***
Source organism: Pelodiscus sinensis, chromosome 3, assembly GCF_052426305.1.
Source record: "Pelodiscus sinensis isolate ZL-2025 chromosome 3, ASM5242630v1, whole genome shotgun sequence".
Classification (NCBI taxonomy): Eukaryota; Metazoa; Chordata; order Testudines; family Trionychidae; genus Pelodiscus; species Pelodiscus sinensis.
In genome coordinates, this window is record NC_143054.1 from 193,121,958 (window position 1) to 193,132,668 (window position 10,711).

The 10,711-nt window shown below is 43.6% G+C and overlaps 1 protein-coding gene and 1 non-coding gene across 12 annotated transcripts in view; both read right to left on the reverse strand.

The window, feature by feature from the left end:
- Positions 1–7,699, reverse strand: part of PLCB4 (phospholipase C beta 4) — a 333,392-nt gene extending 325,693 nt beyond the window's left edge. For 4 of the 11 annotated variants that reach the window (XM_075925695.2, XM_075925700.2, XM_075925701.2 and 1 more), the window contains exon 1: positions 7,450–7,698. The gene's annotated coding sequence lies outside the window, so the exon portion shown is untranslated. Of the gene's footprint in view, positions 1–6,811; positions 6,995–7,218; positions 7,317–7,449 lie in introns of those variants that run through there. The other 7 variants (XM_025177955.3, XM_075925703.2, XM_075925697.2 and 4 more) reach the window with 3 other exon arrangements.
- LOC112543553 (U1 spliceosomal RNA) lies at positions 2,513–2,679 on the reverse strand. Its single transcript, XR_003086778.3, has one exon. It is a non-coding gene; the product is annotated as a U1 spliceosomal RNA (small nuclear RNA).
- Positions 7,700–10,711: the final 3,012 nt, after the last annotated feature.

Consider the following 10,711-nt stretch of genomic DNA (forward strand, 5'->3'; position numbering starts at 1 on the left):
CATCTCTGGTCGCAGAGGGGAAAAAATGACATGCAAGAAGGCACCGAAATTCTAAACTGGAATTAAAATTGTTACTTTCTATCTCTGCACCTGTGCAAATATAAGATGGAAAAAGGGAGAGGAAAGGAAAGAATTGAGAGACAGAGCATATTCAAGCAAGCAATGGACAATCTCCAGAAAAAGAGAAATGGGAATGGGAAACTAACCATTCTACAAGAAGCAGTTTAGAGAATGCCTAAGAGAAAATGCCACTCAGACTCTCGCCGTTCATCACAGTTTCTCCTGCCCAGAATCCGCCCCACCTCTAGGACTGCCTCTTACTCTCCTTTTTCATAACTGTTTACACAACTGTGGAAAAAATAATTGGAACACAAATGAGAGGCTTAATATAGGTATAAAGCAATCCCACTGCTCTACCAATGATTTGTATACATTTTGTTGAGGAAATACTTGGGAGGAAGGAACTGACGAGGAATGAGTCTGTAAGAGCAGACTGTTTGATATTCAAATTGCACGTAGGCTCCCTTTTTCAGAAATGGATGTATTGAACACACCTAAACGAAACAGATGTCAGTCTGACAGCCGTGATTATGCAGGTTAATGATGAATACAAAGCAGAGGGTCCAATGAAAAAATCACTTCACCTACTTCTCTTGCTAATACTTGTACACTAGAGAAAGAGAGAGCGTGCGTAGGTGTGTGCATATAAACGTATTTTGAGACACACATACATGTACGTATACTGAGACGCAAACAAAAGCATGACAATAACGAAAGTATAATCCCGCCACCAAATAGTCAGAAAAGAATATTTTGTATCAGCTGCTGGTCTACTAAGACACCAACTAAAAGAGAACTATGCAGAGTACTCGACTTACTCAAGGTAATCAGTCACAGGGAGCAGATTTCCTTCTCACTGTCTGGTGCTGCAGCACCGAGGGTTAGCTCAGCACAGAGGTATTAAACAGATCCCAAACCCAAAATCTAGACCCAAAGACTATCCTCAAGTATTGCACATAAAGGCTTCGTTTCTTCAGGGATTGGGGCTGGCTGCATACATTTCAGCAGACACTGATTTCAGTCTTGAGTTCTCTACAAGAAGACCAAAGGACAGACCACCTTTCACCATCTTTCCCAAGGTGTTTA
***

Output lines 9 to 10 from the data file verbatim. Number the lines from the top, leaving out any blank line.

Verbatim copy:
- Positions 7,700–10,711: the final 3,012 nt, after the last annotated feature.

Consider the following 10,711-nt stretch of genomic DNA (forward strand, 5'->3'; position numbering starts at 1 on the left):